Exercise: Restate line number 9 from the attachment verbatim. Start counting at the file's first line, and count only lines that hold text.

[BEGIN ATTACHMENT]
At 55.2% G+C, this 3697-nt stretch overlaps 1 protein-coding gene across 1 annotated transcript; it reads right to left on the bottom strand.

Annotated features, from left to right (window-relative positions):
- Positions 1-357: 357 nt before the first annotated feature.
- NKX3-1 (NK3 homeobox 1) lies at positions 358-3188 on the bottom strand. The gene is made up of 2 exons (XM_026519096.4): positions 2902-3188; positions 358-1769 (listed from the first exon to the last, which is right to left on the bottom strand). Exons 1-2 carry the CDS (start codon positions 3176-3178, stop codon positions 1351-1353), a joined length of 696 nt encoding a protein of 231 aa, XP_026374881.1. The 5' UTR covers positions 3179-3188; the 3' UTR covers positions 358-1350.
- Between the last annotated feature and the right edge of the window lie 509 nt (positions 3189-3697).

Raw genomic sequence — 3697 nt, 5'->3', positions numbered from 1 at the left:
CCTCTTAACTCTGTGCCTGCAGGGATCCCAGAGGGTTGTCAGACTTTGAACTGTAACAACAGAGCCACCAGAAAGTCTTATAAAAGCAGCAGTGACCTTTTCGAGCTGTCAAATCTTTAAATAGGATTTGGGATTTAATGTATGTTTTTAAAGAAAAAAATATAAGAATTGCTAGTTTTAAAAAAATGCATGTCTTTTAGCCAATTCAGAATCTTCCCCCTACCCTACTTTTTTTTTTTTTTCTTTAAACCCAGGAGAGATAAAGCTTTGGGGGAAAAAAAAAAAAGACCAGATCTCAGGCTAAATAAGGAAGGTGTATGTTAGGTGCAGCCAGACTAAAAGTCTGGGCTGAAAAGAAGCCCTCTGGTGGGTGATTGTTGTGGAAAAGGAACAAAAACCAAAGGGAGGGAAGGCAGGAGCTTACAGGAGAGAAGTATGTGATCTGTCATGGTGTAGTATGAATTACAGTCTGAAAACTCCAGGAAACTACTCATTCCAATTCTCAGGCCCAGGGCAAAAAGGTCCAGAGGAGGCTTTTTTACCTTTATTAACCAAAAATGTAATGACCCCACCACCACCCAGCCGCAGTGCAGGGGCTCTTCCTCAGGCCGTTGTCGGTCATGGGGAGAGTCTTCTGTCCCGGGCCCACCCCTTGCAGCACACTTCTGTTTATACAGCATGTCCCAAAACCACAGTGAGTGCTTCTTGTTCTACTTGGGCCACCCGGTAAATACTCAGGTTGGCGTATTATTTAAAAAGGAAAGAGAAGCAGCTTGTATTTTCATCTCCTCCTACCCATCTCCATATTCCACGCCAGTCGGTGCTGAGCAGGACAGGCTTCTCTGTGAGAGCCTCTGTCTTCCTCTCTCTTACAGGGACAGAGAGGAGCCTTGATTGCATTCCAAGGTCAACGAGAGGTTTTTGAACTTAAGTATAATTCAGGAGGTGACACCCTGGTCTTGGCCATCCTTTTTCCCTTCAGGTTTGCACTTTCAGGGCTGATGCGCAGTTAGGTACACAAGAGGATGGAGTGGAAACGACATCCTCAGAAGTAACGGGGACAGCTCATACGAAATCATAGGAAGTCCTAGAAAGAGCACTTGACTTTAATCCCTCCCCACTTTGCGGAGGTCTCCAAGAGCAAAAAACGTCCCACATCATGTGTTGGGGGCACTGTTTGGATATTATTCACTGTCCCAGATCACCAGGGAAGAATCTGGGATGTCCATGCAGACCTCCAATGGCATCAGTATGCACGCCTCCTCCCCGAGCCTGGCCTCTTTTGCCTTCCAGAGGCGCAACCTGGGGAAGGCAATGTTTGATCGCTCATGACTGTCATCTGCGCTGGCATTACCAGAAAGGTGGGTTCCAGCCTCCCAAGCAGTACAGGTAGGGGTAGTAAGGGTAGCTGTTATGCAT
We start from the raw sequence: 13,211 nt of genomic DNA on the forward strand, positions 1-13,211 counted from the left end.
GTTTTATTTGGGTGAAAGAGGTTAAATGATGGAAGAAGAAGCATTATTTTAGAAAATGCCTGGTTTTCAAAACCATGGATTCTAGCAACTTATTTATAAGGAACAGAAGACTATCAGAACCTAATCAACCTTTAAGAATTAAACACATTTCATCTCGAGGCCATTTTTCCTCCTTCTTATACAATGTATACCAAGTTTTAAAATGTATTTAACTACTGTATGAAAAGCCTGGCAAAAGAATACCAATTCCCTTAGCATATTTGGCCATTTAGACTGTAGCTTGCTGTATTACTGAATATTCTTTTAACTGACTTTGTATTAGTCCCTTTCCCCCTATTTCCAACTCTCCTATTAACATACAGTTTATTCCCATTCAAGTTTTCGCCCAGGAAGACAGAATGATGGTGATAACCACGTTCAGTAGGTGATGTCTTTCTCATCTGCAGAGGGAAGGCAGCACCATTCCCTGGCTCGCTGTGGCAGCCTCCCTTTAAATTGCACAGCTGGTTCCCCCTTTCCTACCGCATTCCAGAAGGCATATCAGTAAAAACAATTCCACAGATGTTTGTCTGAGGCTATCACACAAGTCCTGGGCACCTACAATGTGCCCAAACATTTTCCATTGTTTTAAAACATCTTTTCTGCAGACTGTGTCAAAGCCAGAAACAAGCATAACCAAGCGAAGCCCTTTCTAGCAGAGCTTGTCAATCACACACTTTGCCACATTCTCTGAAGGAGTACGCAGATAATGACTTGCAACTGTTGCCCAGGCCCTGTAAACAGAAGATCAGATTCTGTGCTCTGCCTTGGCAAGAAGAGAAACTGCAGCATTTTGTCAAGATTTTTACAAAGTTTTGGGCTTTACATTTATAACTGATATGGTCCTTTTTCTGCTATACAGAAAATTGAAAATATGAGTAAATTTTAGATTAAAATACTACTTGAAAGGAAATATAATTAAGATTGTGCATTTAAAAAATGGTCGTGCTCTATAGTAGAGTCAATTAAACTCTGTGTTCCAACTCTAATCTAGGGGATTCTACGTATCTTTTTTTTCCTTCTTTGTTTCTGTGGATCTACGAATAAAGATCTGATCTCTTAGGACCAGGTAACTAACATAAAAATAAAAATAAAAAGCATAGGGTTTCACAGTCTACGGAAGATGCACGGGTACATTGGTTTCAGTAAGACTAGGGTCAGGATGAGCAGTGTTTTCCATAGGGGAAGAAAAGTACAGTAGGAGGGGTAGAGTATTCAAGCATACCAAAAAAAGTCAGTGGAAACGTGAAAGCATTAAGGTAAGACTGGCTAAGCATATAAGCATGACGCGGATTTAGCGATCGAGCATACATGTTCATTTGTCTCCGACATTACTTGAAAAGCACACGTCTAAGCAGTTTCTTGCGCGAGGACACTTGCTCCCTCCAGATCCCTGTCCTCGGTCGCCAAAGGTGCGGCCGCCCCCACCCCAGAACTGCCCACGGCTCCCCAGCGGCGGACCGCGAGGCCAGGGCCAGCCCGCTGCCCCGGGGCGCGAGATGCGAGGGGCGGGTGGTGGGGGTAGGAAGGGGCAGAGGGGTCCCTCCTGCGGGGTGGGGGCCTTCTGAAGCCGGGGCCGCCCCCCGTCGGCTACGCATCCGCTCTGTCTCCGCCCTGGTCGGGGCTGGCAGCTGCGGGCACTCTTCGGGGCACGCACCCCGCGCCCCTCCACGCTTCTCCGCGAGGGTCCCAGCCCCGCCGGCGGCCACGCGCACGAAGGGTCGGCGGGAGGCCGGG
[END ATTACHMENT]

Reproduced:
GTTTTATTTGGGTGAAAGAGGTTAAATGATGGAAGAAGAAGCATTATTTTAGAAAATGCCTGGTTTTCAAAACCATGGATTCTAGCAACTTATTTATAAGGAACAGAAGACTATCAGAACCTAATCAACCTTTAAGAATTAAACACATTTCATCTCGAGGCCATTTTTCCTCCTTCTTATACAATGTATACCAAGTTTTAAAATGTATTTAACTACTGTATGAAAAGCCTGGCAAAAGAATACCAATTCCCTTAGCATATTTGGCCATTTAGACTGTAGCTTGCTGTATTACTGAATATTCTTTTAACTGACTTTGTATTAGTCCCTTTCCCCCTATTTCCAACTCTCCTATTAACATACAGTTTATTCCCATTCAAGTTTTCGCCCAGGAAGACAGAATGATGGTGATAACCACGTTCAGTAGGTGATGTCTTTCTCATCTGCAGAGGGAAGGCAGCACCATTCCCTGGCTCGCTGTGGCAGCCTCCCTTTAAATTGCACAGCTGGTTCCCCCTTTCCTACCGCATTCCAGAAGGCATATCAGTAAAAACAATTCCACAGATGTTTGTCTGAGGCTATCACACAAGTCCTGGGCACCTACAATGTGCCCAAACATTTTCCATTGTTTTAAAACATCTTTTCTGCAGACTGTGTCAAAGCCAGAAACAAGCATAACCAAGCGAAGCCCTTTCTAGCAGAGCTTGTCAATCACACACTTTGCCACATTCTCTGAAGGAGTACGCAGATAATGACTTGCAACTGTTGCCCAGGCCCTGTAAACAGAAGATCAGATTCTGTGCTCTGCCTTGGCAAGAAGAGAAACTGCAGCATTTTGTCAAGATTTTTACAAAGTTTTGGGCTTTACATTTATAACTGATATGGTCCTTTTTCTGCTATACAGAAAATTGAAAATATGAGTAAATTTTAGATTAAAATACTACTTGAAAGGAAATATAATTAAGATTGTGCATTTAAAAAATGGTCGTGCTCTATAGTAGAGTCAATTAAACTCTGTGTTCCAACTCTAATCTAGGGGATTCTACGTATCTTTTTTTTCCTTCTTTGTTTCTGTGGATCTACGAATAAAGATCTGATCTCTTAGGACCAGGTAACTAACATAAAAATAAAAATAAAAAGCATAGGGTTTCACAGTCTACGGAAGATGCACGGGTACATTGGTTTCAGTAAGACTAGGGTCAGGATGAGCAGTGTTTTCCATAGGGGAAGAAAAGTACAGTAGGAGGGGTAGAGTATTCAAGCATACCAAAAAAAGTCAGTGGAAACGTGAAAGCATTAAGGTAAGACTGGCTAAGCATATAAGCATGACGCGGATTTAGCGATCGAGCATACATGTTCATTTGTCTCCGACATTACTTGAAAAGCACACGTCTAAGCAGTTTCTTGCGCGAGGACACTTGCTCCCTCCAGATCCCTGTCCTCGGTCGCCAAAGGTGCGGCCGCCCCCACCCCAGAACTGCCCACGGCTCCCCAGCGGCGGACCGCGAGGCCAGGGCCAGCCCGCTGCCCCGGGGCGCGAGATGCGAGGGGCGGGTGGTGGGGGTAGGAAGGGGCAGAGGGGTCCCTCCTGCGGGGTGGGGGCCTTCTGAAGCCGGGGCCGCCCCCCGTCGGCTACGCATCCGCTCTGTCTCCGCCCTGGTCGGGGCTGGCAGCTGCGGGCACTCTTCGGGGCACGCACCCCGCGCCCCTCCACGCTTCTCCGCGAGGGTCCCAGCCCCGCCGGCGGCCACGCGCACGAAGGGTCGGCGGGAGGCCGGG